A Requiem For 2020’s Lost HBCU Homecomings


A Requiem For 2020’s Lost HBCU Homecomings

When HBCUs first began to nope out of the 2020 homecoming season, we prayed to the football gods that, like coronavirus, it wouldn’t catch on. But alas, nope.

Howard announced its schedule, but then it remembered we’re in the age of coronavirus. In July, the esteemed Washington D.C. university decided its famous homecoming celebration would be virtual, and would include a call for advocacy

“Spelhouse,” the combined Spelman and Morehouse homecoming, also virtualized its weeklong in-person party. It has even given the “Homecoming@Home” event a name: “Undaunted.” 

Over in the Carolinas, Winston-Salem State University said the 10,000 expected campus to its planned mid-September homecoming needed to stay their asses at home instead of coming. North Carolina A&T, decided its homecoming, known as “GHOE” (Greatest Halftime On Earth), was a NO-GHOE. 

And just today, The New York Times published a longread piece titled “Welcome to Homecoming,” pulling at the heartstrings of anyone who knows just what is being missed by so many cancellations. 

COVID is shutting it all down one university at a time. Will there be any escape from quarantine? Any at all?

Last year, over 25,000 people attended the Florida A&M homecoming games, and Norfolk stadiums were no emptier. Those crowds would annihilate social distancing in 10 seconds flat.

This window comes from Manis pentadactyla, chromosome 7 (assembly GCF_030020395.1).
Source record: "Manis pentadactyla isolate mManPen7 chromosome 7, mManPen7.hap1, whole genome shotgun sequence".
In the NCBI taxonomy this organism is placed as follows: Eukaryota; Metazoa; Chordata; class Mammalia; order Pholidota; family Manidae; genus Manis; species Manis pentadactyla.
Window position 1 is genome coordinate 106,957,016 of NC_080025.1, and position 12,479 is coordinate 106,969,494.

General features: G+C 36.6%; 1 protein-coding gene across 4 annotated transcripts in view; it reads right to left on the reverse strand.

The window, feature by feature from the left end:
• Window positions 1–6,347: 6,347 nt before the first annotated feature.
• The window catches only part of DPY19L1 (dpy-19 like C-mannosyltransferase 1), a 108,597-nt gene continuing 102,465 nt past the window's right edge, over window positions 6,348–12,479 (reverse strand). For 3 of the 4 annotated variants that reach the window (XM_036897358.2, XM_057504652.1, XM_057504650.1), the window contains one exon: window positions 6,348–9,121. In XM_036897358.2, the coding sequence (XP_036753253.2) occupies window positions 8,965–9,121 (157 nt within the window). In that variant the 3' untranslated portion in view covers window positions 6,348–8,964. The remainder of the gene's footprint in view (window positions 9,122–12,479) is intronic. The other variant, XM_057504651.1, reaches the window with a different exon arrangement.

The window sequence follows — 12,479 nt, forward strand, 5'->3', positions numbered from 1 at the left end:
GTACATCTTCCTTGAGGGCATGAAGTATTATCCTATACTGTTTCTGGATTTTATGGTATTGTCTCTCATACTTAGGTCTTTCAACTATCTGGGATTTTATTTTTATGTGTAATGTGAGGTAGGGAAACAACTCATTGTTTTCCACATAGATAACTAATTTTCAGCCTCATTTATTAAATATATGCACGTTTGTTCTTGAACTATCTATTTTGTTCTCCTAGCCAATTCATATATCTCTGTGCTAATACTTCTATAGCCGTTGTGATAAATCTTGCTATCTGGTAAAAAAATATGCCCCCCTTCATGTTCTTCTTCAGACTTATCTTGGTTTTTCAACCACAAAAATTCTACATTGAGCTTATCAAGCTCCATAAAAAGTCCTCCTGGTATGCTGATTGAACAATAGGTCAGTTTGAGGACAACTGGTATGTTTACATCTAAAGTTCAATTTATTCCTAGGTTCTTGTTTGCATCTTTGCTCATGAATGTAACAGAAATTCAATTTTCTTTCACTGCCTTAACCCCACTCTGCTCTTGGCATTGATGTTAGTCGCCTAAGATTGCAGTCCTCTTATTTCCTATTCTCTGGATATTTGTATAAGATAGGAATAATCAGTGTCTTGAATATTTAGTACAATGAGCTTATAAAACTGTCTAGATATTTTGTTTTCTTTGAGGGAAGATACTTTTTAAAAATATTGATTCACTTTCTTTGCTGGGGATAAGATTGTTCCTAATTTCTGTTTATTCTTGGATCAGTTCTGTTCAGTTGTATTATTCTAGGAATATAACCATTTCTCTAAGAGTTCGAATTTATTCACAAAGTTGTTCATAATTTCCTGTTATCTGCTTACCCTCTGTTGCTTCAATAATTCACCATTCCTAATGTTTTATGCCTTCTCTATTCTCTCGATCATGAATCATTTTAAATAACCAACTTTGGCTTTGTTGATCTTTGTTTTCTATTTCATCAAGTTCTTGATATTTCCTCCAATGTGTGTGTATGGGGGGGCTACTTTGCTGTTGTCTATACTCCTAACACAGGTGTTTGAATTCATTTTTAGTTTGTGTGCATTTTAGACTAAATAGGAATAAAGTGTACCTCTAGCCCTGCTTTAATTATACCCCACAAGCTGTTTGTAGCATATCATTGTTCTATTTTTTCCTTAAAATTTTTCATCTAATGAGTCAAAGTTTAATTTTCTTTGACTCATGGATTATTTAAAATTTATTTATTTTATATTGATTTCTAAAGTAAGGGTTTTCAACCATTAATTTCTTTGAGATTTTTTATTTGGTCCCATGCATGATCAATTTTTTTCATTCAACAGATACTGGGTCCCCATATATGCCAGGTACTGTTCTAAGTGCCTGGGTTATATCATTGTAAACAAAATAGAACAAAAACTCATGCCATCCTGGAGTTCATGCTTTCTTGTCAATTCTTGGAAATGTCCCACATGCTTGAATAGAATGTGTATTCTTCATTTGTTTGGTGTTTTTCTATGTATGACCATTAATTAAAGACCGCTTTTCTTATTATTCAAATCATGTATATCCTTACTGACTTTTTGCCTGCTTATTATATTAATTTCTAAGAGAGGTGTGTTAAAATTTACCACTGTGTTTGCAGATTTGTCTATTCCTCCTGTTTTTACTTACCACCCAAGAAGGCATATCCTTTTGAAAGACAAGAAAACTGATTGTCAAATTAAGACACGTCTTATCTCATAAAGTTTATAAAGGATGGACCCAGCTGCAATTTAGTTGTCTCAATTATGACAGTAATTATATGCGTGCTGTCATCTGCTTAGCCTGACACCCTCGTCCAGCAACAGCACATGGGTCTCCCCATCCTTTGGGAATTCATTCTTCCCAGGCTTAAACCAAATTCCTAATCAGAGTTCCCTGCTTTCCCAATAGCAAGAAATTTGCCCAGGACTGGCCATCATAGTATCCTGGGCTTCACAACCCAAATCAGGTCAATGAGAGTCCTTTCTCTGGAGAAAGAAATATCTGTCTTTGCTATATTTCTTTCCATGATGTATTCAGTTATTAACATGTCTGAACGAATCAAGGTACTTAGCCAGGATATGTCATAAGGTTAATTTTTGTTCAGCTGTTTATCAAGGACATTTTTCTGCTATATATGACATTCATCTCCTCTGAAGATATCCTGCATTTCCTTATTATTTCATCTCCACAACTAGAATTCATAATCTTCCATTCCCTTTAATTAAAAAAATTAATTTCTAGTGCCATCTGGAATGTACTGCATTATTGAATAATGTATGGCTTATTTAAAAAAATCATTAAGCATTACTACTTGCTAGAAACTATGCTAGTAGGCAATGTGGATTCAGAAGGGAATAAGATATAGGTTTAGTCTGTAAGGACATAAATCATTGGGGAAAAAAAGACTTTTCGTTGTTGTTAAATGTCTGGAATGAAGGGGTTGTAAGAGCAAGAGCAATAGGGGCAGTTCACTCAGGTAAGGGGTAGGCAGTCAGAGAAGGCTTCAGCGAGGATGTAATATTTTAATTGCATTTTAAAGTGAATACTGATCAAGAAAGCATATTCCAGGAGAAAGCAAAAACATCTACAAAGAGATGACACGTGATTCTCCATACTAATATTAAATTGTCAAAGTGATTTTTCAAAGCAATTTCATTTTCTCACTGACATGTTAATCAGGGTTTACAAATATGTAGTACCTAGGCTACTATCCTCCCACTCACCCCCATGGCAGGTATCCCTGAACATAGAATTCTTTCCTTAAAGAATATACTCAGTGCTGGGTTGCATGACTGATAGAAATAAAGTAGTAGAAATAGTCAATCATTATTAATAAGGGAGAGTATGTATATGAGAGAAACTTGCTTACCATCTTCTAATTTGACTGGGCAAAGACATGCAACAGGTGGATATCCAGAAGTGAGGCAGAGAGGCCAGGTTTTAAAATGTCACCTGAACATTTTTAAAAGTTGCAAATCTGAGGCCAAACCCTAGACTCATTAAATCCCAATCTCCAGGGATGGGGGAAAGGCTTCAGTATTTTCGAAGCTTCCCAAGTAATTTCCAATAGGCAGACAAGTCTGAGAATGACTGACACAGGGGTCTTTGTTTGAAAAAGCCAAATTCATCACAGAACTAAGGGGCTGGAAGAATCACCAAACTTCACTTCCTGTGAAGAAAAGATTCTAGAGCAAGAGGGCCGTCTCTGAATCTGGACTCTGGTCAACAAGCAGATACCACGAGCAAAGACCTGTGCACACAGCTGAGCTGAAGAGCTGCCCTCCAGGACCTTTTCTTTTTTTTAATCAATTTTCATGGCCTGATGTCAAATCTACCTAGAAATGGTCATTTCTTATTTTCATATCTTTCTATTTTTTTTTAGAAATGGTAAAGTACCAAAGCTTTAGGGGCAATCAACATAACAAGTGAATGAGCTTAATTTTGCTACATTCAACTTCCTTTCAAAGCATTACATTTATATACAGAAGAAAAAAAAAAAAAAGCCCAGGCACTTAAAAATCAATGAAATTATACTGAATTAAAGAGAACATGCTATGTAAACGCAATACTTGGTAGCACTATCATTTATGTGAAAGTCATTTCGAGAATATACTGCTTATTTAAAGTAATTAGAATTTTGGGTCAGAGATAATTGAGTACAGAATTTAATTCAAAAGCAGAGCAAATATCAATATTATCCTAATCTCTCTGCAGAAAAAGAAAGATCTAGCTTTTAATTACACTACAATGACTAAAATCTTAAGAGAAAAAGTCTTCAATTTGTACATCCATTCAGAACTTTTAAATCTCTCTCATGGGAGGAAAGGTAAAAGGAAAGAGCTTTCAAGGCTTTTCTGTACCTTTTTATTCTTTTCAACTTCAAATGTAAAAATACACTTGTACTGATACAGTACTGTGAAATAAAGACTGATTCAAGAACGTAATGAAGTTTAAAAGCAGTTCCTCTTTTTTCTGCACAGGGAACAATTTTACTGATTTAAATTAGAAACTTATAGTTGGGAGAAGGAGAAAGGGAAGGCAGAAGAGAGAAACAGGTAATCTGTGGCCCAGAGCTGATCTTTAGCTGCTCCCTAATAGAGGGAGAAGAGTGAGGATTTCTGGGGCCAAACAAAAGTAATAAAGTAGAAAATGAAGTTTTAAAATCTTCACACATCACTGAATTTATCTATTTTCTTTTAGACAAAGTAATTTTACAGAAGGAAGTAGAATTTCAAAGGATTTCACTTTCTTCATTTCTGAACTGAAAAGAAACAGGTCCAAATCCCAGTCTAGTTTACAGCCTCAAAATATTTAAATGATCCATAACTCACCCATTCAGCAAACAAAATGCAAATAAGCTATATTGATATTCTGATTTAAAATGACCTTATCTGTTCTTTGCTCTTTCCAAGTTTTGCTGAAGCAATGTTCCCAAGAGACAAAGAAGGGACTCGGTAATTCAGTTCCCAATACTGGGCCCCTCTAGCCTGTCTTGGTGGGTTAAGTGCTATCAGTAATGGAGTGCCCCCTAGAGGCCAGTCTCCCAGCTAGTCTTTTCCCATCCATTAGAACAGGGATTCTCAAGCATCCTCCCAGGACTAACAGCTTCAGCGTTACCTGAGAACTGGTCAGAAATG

In addition to the fact that some entire states have banned large gatherings, there’s even more blocking us from touching down: football players are testing positive for COVID-19. Infections are unavoidable unless we pack all our favorite stars in their own private bubbles. 

Wait. Can we do that? Please? Because it seems like the only poppin’ tailgates will be in our driveways.

The homecoming season depends on who’s got the bank for alternative events, and the campus wealth gap is hurting all the more in a COVID-19 ecosystem. And the cultural divide is as clear as ever. 

Homecoming is an important opportunity to collect donations from alumni, and we can wave goodbye to that as well. Many events also attract critical black dollars to black businesses, so the losses are broader than you might think. 

Rich PWIs (Predominately White Institutions) have replaced cancelled alumni events with virtual and informal alternatives. Most HBCUs don’t have that option. 

From all of this, there’s at least one thing we should agree on. Social distancing is necessary. 

Homecoming cancellations aren’t fun, but they’re the socially responsible thing to do. There’s always next summer, at least if we don’t put ourselves out of the game passing the pandemic. 

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